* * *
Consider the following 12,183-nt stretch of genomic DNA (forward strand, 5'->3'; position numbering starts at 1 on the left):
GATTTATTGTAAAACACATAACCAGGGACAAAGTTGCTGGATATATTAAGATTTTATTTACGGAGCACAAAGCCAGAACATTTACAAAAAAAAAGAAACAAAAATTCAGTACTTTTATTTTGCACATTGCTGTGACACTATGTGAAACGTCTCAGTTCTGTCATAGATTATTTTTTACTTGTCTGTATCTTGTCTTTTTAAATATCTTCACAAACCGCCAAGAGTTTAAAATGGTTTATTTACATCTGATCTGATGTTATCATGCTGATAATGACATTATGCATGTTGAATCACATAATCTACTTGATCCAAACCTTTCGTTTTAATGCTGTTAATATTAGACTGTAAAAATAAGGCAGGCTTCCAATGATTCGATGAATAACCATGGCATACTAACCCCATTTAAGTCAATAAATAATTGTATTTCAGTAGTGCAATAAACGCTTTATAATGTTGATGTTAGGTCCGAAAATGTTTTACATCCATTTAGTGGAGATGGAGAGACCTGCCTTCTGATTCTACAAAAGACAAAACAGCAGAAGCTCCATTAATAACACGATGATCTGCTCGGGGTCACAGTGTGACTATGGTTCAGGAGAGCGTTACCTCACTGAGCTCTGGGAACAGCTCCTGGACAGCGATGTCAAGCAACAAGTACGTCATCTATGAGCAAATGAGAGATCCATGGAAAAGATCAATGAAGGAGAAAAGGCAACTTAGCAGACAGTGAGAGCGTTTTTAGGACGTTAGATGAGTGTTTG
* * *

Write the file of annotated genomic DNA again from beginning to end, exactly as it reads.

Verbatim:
Consider the following 12,183-nt stretch of genomic DNA (forward strand, 5'->3'; position numbering starts at 1 on the left):
GATTTATTGTAAAACACATAACCAGGGACAAAGTTGCTGGATATATTAAGATTTTATTTACGGAGCACAAAGCCAGAACATTTACAAAAAAAAAGAAACAAAAATTCAGTACTTTTATTTTGCACATTGCTGTGACACTATGTGAAACGTCTCAGTTCTGTCATAGATTATTTTTTACTTGTCTGTATCTTGTCTTTTTAAATATCTTCACAAACCGCCAAGAGTTTAAAATGGTTTATTTACATCTGATCTGATGTTATCATGCTGATAATGACATTATGCATGTTGAATCACATAATCTACTTGATCCAAACCTTTCGTTTTAATGCTGTTAATATTAGACTGTAAAAATAAGGCAGGCTTCCAATGATTCGATGAATAACCATGGCATACTAACCCCATTTAAGTCAATAAATAATTGTATTTCAGTAGTGCAATAAACGCTTTATAATGTTGATGTTAGGTCCGAAAATGTTTTACATCCATTTAGTGGAGATGGAGAGACCTGCCTTCTGATTCTACAAAAGACAAAACAGCAGAAGCTCCATTAATAACACGATGATCTGCTCGGGGTCACAGTGTGACTATGGTTCAGGAGAGCGTTACCTCACTGAGCTCTGGGAACAGCTCCTGGACAGCGATGTCAAGCAACAAGTACGTCATCTATGAGCAAATGAGAGATCCATGGAAAAGATCAATGAAGGAGAAAAGGCAACTTAGCAGACAGTGAGAGCGTTTTTAGGACGTTAGATGAGTGTTTG